If I you will allow me to indulge in a moment of ridiculous oversimplification: some of our most vitriolic theological battles of the last two centuries seem to pivot on this question: Is theology fundamentally humanity’s story or God’s story. I have no desire whatsoever to enter the slugfest, but between these two choices, I opt for the latter.

But – it’s no better to go the other extreme and say that God (and God’s book) is so otherly, so divine, that we ought not expect it to engage the complexities and harsh realities and the wild joys of being human. By this way of thinking, you go to the Bible to discover whether or not it is okay to kill, but you have to go to a shrink to talk about why your heart feels like it may break in two. In other words, you go to the Bible to hear God’s story, but you have to go everywhere else to learn your own story.

The Scriptures – and our wisest voices over the centuries – have refused this dichotomy. They have taught us that the Bible is about God, first – but that it is about us second. And it must be in this order because the way we most truly know ourselves is to know God. As Augustine said, we know ourselves better in God than in ourselves. Our stories matter because God has made the remarkable (and at times seemingly foolish) move to intertwine our story within God’s story. God does God’s will, but God doesn’t rush past us. God wills that humanity be more than a blip on the celestial radar. Quite the opposite – in Jesus, God vested God’s full self in the human condition. Jesus was not a lab experiment. Jesus is the revelation that God is not distant. God goes local. God knows, as Hebrews tells us, all our human travail and weakness.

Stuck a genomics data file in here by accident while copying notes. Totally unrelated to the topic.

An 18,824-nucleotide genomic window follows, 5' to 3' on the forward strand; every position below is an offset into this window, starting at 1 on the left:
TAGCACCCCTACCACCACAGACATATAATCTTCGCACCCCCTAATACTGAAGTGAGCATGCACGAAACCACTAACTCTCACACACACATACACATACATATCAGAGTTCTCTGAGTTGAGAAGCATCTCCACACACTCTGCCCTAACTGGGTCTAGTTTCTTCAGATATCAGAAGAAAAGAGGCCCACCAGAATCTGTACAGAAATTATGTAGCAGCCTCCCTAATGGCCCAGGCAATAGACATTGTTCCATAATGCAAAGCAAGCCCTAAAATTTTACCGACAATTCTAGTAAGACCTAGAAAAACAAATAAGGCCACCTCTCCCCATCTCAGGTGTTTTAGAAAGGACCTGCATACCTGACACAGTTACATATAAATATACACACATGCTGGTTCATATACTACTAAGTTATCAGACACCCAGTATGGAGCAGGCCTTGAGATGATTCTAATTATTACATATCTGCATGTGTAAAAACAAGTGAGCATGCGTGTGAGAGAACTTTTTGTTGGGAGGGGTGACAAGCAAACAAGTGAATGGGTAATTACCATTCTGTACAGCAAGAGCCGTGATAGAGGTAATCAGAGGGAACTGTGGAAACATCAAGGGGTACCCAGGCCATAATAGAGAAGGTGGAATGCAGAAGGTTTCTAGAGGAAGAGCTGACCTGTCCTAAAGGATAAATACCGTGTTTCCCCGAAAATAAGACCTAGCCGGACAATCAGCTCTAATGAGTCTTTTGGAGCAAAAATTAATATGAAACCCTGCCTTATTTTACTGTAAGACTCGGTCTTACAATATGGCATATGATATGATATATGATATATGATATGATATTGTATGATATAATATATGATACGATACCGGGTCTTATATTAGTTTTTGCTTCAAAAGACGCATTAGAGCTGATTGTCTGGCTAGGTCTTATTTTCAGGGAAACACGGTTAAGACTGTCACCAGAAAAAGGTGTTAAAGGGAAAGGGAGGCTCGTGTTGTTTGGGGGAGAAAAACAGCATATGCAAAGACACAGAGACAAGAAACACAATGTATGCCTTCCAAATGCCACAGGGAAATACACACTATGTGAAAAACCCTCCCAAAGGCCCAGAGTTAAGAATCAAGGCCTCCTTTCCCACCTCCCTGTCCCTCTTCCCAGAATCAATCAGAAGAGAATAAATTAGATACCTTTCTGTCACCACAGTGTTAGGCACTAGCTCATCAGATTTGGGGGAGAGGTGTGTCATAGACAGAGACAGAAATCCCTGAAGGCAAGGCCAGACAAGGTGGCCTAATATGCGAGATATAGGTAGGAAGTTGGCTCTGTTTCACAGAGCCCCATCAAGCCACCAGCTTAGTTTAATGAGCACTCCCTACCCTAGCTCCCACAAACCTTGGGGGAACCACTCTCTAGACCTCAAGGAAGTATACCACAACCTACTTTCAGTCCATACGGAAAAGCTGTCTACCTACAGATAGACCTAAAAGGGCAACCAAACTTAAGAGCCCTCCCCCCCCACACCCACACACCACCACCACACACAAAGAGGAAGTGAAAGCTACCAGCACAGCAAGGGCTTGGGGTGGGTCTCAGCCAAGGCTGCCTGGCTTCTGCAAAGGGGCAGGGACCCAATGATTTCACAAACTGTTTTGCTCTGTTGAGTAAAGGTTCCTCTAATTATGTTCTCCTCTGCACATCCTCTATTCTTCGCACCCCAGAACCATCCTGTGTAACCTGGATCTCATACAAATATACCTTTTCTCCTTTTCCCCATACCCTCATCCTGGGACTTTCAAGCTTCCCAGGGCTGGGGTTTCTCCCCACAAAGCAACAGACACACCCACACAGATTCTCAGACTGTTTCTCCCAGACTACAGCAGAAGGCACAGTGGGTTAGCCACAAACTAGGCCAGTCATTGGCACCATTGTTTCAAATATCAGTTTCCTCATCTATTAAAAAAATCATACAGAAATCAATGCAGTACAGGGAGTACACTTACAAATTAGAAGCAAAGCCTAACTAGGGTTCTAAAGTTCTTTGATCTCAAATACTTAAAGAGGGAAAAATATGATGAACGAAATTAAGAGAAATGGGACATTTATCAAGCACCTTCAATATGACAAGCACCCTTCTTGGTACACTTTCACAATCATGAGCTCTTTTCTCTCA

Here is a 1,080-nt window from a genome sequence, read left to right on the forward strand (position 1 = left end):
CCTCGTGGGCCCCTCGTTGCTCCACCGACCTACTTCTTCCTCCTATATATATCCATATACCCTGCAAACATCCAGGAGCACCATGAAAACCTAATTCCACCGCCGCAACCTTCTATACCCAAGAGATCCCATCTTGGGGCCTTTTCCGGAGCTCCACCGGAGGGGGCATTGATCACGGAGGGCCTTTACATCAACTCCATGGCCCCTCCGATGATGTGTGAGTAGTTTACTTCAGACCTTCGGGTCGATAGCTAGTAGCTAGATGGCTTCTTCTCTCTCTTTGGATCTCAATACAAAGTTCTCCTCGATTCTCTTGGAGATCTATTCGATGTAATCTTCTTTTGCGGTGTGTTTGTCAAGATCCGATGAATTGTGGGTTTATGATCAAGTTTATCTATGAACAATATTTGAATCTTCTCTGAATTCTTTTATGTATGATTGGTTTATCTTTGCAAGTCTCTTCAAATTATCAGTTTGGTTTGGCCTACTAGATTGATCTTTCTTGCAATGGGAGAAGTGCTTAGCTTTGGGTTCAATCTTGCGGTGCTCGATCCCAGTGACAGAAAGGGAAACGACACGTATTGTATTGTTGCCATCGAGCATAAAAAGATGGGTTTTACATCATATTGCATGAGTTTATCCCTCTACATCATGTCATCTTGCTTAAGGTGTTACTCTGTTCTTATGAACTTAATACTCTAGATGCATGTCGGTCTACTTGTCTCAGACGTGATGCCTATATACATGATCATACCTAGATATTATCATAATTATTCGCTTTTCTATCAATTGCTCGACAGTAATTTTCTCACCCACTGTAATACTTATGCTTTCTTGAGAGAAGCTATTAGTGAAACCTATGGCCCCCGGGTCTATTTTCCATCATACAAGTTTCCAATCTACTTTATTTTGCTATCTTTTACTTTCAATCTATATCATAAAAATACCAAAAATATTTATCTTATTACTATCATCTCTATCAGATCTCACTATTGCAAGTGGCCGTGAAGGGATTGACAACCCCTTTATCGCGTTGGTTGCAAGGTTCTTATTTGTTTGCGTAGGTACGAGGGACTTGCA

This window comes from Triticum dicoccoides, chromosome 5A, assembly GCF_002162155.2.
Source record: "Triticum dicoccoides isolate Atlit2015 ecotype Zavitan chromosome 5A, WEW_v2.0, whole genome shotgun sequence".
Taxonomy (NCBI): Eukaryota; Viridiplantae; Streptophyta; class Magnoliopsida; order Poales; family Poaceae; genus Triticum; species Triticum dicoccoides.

God knows these dark spaces intimately because God has suffered them, with us. Our pain matters – not because we are the center of the story – but because the God of the Universe endures our pain with us and longs for our pain to be no more. Our joy matters – not because the Universe will melt if we are not sated (our burden is heavy, but not that heavy) – but rather our joy matters because Jesus defeated everything opposed to joy and invites us into God’s kingdom where joy is evermore.

And every place where sin and death prevail and every place where joy is thwarted, every place in our story where we encounter injustice or loneliness or longing for freedom or a place of belonging – those are the places where Jesus wants to make our stories new.

Indigo Bloom

Two beefy fellows grunted as they lugged me into Harris & Sons Fine Furniture. I strained for a look, but my plastic-wrapped cocoon allowed only hazy glimpses. Unfortunately, I smelled everything. The moist armpits hugging me added a vinegary fetor to the fog of stale cigarettes and salami I’d inhaled the entire trip. Every stinky, bumpy mile from Hickory, North Carolina.

A bony man maneuvered me to the prime perch, the front window display. Apparently I was all the rage. The previous spring, a New Yorker copyeditor whose desk (so far as anyone knew) squatted among the clanking boilers received a last minute assignment to produce filler for an issue on nouveaux home décor. He had only twenty minutes to figure out what exactly home décor entailed before he sat down and banged out a title: “Return of the Blues.”